Save some money on library director
I realize Douglas County has a nice little library. And according to the former head librarian, it respectfully welcomes all who want to enter its doors. Meanwhile, it seems that the library board has a champagne-level outlook on spending taxpayer money.
They wasted $30,000 investigating whether there was wrongdoing in the librarian-sheriff kerfuffle and came up with nothing. Now they want to hire a headhunter to find a replacement for that librarian.
Their first search only produced one candidate who was responsible enough to show up for the interview. Maybe the second one who bowed out at the last minute heard about last summer’s brouhaha and had misgivings about the sanity of serving our community.
But the board, whose absence led to the ill-advised action by the former librarian last summer, is uncomfortable with having only one interviewee. They feel the need for more candidates, and, of course, they blame the current staffing difficulties for that problem. Gee, nobody wants to apply for a job. It seems that workers’ expectations of employers have risen to an unattainable level. Meanwhile, they have one library staff member now working as interim head librarian and they plan to assess her performance in December.
Here’s a suggestion to the library board. You have one candidate who has been interviewed and seems to fit the job. You also have an employee who has been filling the vacant job for a few months now and has probably demonstrated her abilities. So, you have two candidates for the job. Pick one and save the taxpayers a few bucks. Please.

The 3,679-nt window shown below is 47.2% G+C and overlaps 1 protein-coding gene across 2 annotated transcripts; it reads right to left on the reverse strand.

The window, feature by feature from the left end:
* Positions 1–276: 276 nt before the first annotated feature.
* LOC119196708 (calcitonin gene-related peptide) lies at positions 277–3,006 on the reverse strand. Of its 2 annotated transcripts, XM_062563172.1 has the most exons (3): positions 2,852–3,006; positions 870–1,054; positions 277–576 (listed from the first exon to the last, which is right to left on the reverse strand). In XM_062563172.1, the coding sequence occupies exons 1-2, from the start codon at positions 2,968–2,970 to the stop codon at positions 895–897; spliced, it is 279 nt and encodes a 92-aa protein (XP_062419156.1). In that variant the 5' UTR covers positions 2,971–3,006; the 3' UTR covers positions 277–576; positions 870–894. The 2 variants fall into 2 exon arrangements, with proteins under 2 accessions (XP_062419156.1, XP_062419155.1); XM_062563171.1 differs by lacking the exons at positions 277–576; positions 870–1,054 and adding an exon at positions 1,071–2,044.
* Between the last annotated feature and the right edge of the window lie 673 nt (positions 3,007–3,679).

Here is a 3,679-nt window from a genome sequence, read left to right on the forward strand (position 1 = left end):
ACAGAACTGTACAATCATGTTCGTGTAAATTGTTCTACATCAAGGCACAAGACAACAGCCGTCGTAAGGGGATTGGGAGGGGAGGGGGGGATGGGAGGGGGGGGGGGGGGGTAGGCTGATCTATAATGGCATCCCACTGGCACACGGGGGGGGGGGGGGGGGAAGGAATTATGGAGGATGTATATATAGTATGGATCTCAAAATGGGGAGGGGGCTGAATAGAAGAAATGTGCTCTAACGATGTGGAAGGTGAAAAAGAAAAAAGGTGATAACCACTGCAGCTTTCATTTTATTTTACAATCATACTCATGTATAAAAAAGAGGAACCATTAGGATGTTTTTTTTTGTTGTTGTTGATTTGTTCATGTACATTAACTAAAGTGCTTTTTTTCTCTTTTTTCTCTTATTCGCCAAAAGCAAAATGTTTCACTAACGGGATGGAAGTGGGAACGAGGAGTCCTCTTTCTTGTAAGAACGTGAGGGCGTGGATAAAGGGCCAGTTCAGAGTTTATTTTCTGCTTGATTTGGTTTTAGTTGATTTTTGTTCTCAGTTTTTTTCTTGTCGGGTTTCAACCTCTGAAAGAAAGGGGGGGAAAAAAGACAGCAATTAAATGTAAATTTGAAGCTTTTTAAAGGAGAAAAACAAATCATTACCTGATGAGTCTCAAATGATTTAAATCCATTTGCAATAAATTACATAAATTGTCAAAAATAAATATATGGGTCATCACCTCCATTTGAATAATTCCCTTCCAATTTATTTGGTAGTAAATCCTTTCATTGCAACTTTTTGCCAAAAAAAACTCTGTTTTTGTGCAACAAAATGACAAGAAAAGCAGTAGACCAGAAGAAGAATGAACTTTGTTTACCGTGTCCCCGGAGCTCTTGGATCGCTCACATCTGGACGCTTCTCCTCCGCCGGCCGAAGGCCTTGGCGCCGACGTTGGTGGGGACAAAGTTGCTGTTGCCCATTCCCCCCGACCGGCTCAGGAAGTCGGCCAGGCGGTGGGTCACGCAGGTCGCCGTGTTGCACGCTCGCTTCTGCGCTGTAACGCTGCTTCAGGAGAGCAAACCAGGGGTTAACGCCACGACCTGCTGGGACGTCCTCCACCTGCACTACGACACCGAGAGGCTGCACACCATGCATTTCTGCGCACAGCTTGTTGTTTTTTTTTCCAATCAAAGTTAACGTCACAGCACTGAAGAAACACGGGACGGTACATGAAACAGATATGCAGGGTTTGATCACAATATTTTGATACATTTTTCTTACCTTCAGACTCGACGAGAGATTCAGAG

Moving to Gardnerville
Recently it became so clear to my wife and I that moving to Gardnerville was the best decision we ever made. It was challenging at first, having moved here in January 2020 and then COVID hit. Not only feeling isolated, but not having our friends, family and neighbors near to lean on.
As the months progressed and we started to meet new people and our new neighbors, that uneasiness started to fade. Once COVID restrictions started to somewhat lift we finally got to experience our new little town. Sadly, many of the events we had heard so much about were canceled in 2020, but we did get to enjoy many wonderful hikes and walks with our dogs.
Fast forward to 2021 and both of us started new jobs. I had the good fortune, thanks to my employment at JOIN Inc., to be a part of the Carson Valley Chamber of Commerce Leadership Class of 2021.